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Car reviews - Holden - Commodore - Omega Sportwagon

Our Opinion

We like
Refinement, performance, handling and ride, features for money
Room for improvement
Space-saver spare, transmission needs another ratio

Holden logo5 Sep 2008

THERE is something ingrained in the psyche of anyone who has grown up with ‘Kangaroos, meat pies and Holden cars’, even though like that particular Holden advertising slogan, the Holden is the fruit of an American enterprise.

Never mind the true provenance of its manufacturer, for many the Holden Commodore is still just as much a symbol of Australia as Central Australia’s unyielding red earth. There are many whose earliest memories will include being carted around as youngsters in the load area of a HQ Holden wagon well before seven-seaters came into vogue.

There was a gradual change that snuck up on the Holden wagon, and that change has a name: the four-wheel drive trend. Since the mid-1990s, the four-wheel drive wagon has taken prominence as the family truckster and the Holden wagon just has not been able to hold ground.

The mid-1990s also signalled the beginning of an unprecedented period of economic growth for Australia, and with it the growing expectations and choices of private buyers. The Commodore wagon soon became best known as a tool of trade, with the company reps zig-zagging across the countryside in a swag of wagons, toting their samples and order books.

And so to the latest of the Holden wagon line: the VE Sportwagon. The Sportwagon is Holden’s great hope to stem the tide of SUVs, using the VE’s up-to-the-minute refinement, packaging and road-car agility.

So far the news is good: For the month of August 2008, the first full month of sales, 1509 Sportwagons were sold - the highest for any single month since November 2004 and up 91 per cent on the equivalent month in 2007.

We tested the entry-level Sportwagon, the Omega.

There is just such an incredible jump in styling between the VZ and VE wagons it’s hard to believe they are from the same company. Sure, the VE sedan has been around for two years and has softened the impact of the bold design but the wagon is just such a good-looking car on its own. Holden has done a great job with the wagon's shoestring $110 million development budget.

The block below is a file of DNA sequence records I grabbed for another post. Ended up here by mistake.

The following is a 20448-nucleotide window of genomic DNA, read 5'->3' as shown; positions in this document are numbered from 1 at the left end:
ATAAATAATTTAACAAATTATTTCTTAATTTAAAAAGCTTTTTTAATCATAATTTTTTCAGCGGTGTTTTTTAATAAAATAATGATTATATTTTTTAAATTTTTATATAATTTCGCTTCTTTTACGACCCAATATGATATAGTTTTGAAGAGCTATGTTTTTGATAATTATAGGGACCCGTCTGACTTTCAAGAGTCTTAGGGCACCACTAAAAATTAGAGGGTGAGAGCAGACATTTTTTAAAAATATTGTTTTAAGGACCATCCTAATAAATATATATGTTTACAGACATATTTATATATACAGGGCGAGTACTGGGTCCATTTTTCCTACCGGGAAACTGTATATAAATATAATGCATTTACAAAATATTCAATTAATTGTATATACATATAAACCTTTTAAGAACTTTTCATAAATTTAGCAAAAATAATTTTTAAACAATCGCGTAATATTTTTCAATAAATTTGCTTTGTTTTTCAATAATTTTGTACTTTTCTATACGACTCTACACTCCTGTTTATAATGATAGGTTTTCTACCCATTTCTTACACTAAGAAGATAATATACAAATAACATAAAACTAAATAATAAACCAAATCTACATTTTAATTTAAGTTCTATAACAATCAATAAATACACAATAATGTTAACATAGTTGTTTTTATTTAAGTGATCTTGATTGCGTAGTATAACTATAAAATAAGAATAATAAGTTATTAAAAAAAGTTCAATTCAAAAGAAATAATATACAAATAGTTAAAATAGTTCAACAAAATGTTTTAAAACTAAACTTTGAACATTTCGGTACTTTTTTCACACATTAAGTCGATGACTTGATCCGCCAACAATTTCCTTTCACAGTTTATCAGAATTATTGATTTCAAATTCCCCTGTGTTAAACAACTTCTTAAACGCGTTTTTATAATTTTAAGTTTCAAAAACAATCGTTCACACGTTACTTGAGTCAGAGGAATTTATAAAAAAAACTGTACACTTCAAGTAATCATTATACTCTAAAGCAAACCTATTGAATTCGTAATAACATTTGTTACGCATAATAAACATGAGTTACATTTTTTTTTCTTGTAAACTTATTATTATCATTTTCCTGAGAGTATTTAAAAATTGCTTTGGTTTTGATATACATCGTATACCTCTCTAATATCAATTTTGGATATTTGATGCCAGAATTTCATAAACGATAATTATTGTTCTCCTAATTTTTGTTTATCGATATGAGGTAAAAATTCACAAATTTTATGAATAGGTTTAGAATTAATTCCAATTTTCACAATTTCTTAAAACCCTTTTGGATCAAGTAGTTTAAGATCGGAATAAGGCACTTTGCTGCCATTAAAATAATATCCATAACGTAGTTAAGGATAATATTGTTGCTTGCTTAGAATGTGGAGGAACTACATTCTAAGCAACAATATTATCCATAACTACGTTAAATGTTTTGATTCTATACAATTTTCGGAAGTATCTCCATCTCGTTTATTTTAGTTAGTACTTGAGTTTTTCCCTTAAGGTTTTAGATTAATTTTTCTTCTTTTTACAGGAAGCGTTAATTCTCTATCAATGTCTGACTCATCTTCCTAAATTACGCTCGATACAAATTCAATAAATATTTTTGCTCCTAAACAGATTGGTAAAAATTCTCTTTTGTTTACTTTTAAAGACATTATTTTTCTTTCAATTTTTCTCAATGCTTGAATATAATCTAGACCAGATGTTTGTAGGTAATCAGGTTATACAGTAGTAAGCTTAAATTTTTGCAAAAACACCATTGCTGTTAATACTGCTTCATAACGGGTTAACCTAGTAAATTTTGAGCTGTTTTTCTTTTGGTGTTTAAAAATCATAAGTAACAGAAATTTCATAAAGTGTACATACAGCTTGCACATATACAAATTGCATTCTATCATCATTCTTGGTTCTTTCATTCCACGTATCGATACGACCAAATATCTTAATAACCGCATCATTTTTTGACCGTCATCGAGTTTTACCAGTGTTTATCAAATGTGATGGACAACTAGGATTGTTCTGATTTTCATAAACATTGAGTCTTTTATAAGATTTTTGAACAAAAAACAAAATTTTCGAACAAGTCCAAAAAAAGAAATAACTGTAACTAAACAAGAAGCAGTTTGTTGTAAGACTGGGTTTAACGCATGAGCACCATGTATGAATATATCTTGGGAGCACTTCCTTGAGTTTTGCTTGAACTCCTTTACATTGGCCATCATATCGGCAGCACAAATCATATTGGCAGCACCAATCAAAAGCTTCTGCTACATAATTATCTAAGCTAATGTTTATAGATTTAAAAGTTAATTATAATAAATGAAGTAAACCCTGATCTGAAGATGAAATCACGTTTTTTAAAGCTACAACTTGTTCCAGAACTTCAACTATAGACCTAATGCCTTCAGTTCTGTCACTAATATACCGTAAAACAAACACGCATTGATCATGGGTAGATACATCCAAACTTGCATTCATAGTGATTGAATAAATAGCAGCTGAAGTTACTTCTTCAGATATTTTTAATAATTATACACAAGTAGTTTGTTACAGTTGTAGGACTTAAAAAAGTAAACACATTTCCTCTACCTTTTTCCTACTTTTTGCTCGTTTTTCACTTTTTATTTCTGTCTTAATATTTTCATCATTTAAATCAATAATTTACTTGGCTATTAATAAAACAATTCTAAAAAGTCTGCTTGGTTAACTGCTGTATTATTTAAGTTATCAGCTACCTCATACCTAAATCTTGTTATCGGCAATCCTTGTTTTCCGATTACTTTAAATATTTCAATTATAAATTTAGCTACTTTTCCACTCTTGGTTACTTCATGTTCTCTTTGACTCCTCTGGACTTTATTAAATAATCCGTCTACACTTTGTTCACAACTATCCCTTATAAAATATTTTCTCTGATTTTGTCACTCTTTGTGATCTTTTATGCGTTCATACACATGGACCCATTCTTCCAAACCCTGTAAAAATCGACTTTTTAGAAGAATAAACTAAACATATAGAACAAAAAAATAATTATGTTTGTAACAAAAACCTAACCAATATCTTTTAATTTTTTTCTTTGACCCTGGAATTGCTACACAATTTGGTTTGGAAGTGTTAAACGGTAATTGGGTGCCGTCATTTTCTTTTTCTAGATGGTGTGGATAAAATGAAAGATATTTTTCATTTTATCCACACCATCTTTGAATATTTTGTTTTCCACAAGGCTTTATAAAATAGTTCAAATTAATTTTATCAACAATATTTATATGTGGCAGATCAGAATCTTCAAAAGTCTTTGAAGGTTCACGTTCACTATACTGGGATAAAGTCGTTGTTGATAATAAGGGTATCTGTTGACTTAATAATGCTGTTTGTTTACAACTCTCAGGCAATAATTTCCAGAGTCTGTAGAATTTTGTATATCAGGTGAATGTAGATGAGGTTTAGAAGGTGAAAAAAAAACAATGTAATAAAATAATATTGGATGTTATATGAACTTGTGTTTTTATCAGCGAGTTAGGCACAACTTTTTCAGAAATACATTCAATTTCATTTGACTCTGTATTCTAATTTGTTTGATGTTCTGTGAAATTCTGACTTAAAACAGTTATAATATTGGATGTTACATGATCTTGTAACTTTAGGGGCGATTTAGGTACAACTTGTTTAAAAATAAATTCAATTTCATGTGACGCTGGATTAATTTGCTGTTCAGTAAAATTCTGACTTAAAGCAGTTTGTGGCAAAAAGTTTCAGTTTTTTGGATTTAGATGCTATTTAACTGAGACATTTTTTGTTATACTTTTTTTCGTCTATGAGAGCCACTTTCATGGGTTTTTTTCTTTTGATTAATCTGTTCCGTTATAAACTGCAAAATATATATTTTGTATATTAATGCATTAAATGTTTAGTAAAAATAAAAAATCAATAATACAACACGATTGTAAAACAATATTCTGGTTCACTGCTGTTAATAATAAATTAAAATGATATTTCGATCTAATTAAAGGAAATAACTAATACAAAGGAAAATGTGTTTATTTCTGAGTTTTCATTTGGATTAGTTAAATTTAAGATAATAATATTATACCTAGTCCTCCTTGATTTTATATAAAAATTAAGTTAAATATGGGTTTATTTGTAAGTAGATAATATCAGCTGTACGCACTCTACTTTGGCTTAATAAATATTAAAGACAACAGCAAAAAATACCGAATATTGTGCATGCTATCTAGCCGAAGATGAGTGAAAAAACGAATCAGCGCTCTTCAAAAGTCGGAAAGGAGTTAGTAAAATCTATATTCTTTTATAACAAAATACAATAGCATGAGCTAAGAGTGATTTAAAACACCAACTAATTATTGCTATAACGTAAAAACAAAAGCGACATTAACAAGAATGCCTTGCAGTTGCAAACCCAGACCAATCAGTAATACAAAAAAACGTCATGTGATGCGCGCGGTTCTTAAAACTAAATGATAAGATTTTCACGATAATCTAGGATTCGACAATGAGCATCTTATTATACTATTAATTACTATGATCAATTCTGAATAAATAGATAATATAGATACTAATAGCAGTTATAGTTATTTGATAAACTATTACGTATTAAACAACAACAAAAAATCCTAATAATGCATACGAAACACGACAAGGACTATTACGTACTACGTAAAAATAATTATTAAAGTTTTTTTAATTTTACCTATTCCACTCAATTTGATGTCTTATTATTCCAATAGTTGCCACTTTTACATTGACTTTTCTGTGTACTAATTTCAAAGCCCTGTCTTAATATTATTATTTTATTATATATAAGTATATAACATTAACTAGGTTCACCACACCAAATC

So the private buyer gets a very attractive wagon and the fleet buyer gets a wagon that is easy on the eye for its drivers, and provides more incentive for user-choosers to take. The fleets are no doubt praying for a better resale price at the end of the lease, too.

The Sportwagon mimics the sedan specification (and, unlike the VZ, is available in all of the sedan's model variants), except it costs $1000 more and gets rear parking sensors as standard.

The interior is trimmed in the familiar dark hues of the well-executed Omega sedan. Even though black interiors can look funereal, Holden seems to have given its most Spartan VE wagon a more luxurious feel than the entry-level wagon buyer might expect.

There is loads of room up front and the large instruments and well-labelled, well-placed controls are all good indications that the Sportwagon driver won’t be distracted trying to find the right button.

Storage items are well covered off with a 12-volt accessory socket in the centre console bin and on the right cargo wall, plus two centre console cupholders and a cupholder in each of the door’s wide, long pockets.

The Sportwagon, more than most cars, is easy to get into and just drive.

It’s not perfect, though. The continued placement of power window controls assumes that everyone liked this position in previous Commodores (some don’t, and prefer them mounted on the driver's door) and that front occupants won’t be clumsy enough to spill drinks over them while using the adjacent cupholders.

The flush-fit handbrake is thankfully coated in soft enough rubber so if you do inadvertently pinch your fingers while releasing it, it doesn’t actually hurt too much. It makes the centre console look sensational when released, though.